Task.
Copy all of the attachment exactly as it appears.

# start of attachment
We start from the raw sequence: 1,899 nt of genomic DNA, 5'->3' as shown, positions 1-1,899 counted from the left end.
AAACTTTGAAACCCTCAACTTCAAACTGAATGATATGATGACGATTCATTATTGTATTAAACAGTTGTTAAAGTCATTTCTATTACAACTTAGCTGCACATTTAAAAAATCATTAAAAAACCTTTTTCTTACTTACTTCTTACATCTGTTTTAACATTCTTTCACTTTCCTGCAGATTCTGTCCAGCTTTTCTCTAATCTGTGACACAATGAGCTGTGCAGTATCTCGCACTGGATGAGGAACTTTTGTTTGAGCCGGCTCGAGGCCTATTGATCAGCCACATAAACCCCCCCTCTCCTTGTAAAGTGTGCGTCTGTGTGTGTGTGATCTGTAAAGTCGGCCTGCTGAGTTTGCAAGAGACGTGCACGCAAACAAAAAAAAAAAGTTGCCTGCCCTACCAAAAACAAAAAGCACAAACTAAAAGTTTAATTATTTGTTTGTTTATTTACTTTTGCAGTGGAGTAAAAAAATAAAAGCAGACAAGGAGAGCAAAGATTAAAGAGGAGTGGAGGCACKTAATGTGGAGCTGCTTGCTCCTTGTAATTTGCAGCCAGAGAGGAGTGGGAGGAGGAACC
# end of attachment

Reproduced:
We start from the raw sequence: 1,899 nt of genomic DNA, 5'->3' as shown, positions 1-1,899 counted from the left end.
AAACTTTGAAACCCTCAACTTCAAACTGAATGATATGATGACGATTCATTATTGTATTAAACAGTTGTTAAAGTCATTTCTATTACAACTTAGCTGCACATTTAAAAAATCATTAAAAAACCTTTTTCTTACTTACTTCTTACATCTGTTTTAACATTCTTTCACTTTCCTGCAGATTCTGTCCAGCTTTTCTCTAATCTGTGACACAATGAGCTGTGCAGTATCTCGCACTGGATGAGGAACTTTTGTTTGAGCCGGCTCGAGGCCTATTGATCAGCCACATAAACCCCCCCTCTCCTTGTAAAGTGTGCGTCTGTGTGTGTGTGATCTGTAAAGTCGGCCTGCTGAGTTTGCAAGAGACGTGCACGCAAACAAAAAAAAAAAGTTGCCTGCCCTACCAAAAACAAAAAGCACAAACTAAAAGTTTAATTATTTGTTTGTTTATTTACTTTTGCAGTGGAGTAAAAAAATAAAAGCAGACAAGGAGAGCAAAGATTAAAGAGGAGTGGAGGCACKTAATGTGGAGCTGCTTGCTCCTTGTAATTTGCAGCCAGAGAGGAGTGGGAGGAGGAACC